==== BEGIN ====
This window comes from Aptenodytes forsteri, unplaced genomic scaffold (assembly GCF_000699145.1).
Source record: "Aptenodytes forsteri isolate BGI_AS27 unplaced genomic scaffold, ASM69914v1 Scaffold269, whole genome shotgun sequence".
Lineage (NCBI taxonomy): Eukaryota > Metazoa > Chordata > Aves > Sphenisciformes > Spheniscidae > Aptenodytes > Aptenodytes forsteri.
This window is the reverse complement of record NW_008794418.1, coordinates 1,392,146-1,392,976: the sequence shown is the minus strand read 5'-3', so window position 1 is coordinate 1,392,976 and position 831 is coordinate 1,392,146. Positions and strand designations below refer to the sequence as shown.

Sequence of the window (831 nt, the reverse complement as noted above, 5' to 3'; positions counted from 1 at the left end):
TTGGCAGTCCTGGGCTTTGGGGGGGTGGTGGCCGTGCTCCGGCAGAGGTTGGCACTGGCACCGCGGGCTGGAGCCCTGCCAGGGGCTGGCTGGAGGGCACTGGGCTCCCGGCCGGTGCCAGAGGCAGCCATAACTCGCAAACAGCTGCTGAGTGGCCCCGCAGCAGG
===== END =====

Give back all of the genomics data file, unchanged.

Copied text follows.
This window comes from Aptenodytes forsteri, unplaced genomic scaffold (assembly GCF_000699145.1).
Source record: "Aptenodytes forsteri isolate BGI_AS27 unplaced genomic scaffold, ASM69914v1 Scaffold269, whole genome shotgun sequence".
Lineage (NCBI taxonomy): Eukaryota > Metazoa > Chordata > Aves > Sphenisciformes > Spheniscidae > Aptenodytes > Aptenodytes forsteri.
This window is the reverse complement of record NW_008794418.1, coordinates 1,392,146-1,392,976: the sequence shown is the minus strand read 5'-3', so window position 1 is coordinate 1,392,976 and position 831 is coordinate 1,392,146. Positions and strand designations below refer to the sequence as shown.

Sequence of the window (831 nt, the reverse complement as noted above, 5' to 3'; positions counted from 1 at the left end):
TTGGCAGTCCTGGGCTTTGGGGGGGTGGTGGCCGTGCTCCGGCAGAGGTTGGCACTGGCACCGCGGGCTGGAGCCCTGCCAGGGGCTGGCTGGAGGGCACTGGGCTCCCGGCCGGTGCCAGAGGCAGCCATAACTCGCAAACAGCTGCTGAGTGGCCCCGCAGCAGG